How to conduct a Year End review

trees reflecting on water at year end
Photo by Amanda Wild Flickr

January 1.  A new year.  A time to start fresh.  A time to set goals for the new year.

But, wait!! Don’t start thinking about those goals quite yet!  Instead, begin by reviewing the past! You might be asking “what in the world?!” but trust me on this…

Remember A Christmas Carol by Charles Dickens?  In order to determine how Ebeneezer Scrooge should conduct his life, he first needed to to revisit his past (and present) before looking to the future.  But how should you look back?


To start your Year End review, I would first find a quiet space – mentally and physically, where you can dig deep.  I know … many of us are busy moms who have had the word “quiet” leave our vocabulary.  Many people advise taking a whole day (8 hours) to site and reflect, but I say finding a minimum of one hour blocks will work too.  In fact, if you are someone like me that keeps deep questions in the back of your mind while doing other things, shorter time blocks might work better than one long intensive thinking session.

The easiest way to start your Year End review is to go back through any notes, emails, calendar entries and write down any highlights from each month.  

Here are some ideas that might help:

  • Write down the amazing things that happened as well as the mistakes you made.  
  • List any new products or courses created.  
  • Did you start a new website or subscription service this year?  
  • Track your numbers – determine what your Google Analytics were for each month (you do have a website, right? If not, contact me for help!)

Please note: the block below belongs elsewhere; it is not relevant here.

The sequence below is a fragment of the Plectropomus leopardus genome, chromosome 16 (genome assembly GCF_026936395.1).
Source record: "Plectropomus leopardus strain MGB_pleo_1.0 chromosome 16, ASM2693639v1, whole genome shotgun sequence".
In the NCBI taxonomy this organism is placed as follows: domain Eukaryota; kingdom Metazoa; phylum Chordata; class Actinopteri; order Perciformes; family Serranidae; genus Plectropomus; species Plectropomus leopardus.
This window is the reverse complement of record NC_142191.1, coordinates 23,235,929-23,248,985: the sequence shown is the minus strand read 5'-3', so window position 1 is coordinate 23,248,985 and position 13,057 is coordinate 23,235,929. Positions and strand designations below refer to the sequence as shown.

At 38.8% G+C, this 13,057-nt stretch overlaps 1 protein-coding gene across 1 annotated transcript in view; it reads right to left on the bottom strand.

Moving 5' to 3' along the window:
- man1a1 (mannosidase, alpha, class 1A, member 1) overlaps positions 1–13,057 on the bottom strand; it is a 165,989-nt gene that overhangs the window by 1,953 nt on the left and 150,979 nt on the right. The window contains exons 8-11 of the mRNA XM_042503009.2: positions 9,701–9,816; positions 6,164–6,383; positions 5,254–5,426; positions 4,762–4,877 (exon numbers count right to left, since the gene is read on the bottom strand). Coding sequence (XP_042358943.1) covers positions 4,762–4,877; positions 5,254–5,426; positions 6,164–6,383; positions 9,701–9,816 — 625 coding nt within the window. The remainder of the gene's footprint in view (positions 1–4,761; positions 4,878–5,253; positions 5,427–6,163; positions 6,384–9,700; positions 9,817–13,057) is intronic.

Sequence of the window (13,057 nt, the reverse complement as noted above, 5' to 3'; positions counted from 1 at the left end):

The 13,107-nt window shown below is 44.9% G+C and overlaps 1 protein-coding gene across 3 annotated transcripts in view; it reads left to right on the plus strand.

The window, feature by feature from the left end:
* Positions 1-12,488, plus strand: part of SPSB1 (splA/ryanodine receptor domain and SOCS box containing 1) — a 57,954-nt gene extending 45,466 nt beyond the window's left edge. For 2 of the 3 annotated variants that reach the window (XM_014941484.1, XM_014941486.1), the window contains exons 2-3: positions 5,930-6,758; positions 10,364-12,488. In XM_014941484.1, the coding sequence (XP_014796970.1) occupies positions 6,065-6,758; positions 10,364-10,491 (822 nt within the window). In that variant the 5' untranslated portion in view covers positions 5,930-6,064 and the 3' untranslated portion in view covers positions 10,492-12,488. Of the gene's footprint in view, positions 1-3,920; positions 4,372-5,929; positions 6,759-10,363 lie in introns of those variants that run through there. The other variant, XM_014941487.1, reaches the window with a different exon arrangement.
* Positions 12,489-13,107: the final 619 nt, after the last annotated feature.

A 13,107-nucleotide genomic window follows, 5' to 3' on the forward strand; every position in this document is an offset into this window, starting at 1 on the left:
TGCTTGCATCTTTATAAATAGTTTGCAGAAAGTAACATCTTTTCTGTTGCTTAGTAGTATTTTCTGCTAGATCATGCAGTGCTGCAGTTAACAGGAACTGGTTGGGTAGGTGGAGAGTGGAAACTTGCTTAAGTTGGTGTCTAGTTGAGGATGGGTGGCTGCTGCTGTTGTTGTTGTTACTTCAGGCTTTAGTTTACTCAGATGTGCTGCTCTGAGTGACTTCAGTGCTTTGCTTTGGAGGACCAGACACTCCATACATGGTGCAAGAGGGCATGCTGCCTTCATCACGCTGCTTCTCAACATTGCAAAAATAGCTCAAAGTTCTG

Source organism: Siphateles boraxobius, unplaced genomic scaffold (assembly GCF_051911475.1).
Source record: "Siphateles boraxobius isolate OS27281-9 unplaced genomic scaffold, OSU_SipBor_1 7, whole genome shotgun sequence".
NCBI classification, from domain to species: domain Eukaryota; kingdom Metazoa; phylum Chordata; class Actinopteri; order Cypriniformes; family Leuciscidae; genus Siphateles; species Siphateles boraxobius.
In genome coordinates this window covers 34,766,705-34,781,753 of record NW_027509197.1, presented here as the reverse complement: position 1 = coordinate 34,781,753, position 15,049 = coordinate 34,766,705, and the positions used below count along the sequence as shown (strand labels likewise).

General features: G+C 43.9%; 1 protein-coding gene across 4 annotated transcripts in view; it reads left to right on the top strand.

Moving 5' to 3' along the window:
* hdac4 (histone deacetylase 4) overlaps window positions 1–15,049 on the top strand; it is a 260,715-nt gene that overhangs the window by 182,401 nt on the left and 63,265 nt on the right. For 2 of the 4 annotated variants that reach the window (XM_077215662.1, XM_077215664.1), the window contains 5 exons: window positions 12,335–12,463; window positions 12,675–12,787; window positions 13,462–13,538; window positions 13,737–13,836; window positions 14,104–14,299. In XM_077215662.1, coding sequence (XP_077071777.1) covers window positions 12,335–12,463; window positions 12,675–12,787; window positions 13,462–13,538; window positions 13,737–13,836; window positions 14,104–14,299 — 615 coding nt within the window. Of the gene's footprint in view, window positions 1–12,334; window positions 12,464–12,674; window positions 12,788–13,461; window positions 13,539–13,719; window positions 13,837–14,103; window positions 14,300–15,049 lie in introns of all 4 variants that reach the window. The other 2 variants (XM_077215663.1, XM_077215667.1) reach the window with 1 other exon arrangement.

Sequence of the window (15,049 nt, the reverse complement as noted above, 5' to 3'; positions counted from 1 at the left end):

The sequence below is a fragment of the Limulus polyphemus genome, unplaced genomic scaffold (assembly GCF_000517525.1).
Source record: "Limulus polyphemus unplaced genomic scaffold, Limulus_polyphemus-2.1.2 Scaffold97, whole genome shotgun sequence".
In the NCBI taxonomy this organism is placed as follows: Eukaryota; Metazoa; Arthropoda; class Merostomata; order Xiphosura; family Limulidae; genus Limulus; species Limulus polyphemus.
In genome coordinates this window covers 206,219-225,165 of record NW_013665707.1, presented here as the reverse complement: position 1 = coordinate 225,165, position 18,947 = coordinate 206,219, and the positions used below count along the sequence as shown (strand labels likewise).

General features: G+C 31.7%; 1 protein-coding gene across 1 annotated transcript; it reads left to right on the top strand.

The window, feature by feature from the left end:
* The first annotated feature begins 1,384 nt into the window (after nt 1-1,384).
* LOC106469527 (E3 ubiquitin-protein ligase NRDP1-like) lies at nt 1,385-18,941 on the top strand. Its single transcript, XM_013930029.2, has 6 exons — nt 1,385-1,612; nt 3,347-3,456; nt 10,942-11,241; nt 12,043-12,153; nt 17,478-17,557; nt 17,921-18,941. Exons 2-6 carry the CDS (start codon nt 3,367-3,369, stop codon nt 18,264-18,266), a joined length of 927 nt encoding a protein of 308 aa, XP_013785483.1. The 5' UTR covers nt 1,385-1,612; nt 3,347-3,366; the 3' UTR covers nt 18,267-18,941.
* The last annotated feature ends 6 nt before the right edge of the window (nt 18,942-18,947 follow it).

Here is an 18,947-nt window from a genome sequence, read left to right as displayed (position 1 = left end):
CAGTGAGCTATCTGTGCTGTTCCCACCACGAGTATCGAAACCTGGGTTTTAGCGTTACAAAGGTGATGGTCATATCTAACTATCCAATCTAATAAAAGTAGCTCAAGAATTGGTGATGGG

• How many newsletter subscribers did you have and how did they change over the course of the year? 

I don’t just do this step for my business!  I look at all aspects of my life and how successful I felt they were.  Such as: Was I spending enough time with my family or in Bible study?  Were there big events or trips in the past year?  Were there people or external forces that influenced how I spent my time, energy and money? 

Learn from your Year End review

Once you’ve captured what happened in the past months, that’s when you can begin to see what events were positive and negative – as well as start to think about what you learned about each.  

  • If you wrote down goals at the beginning of the year, locate them and see how your end results compared.  
  • Where did you spend significant time in your business?  
  • What fed your soul this year?  
  • What distractions and setbacks did you have?
  • Did you launch a course that was a flop – if so, why do you think that was or what could you have done differently?  
  • Did you have a phenomenal sale in one month?  Was it the result of a promotion you ran or new product released? 

Look for trends in your Year End review – habits or key decisions that contributed to your success and lessons you can learn from them.   How can you continue these in the new year and what, if anything, needs to change? 

If you had failures, mistakes, or problems in the past year was there anything within your control that could have changed the outcome? 

Examples from my Year End review

Let me give you a couple of examples from my own life and Year End review from 2019: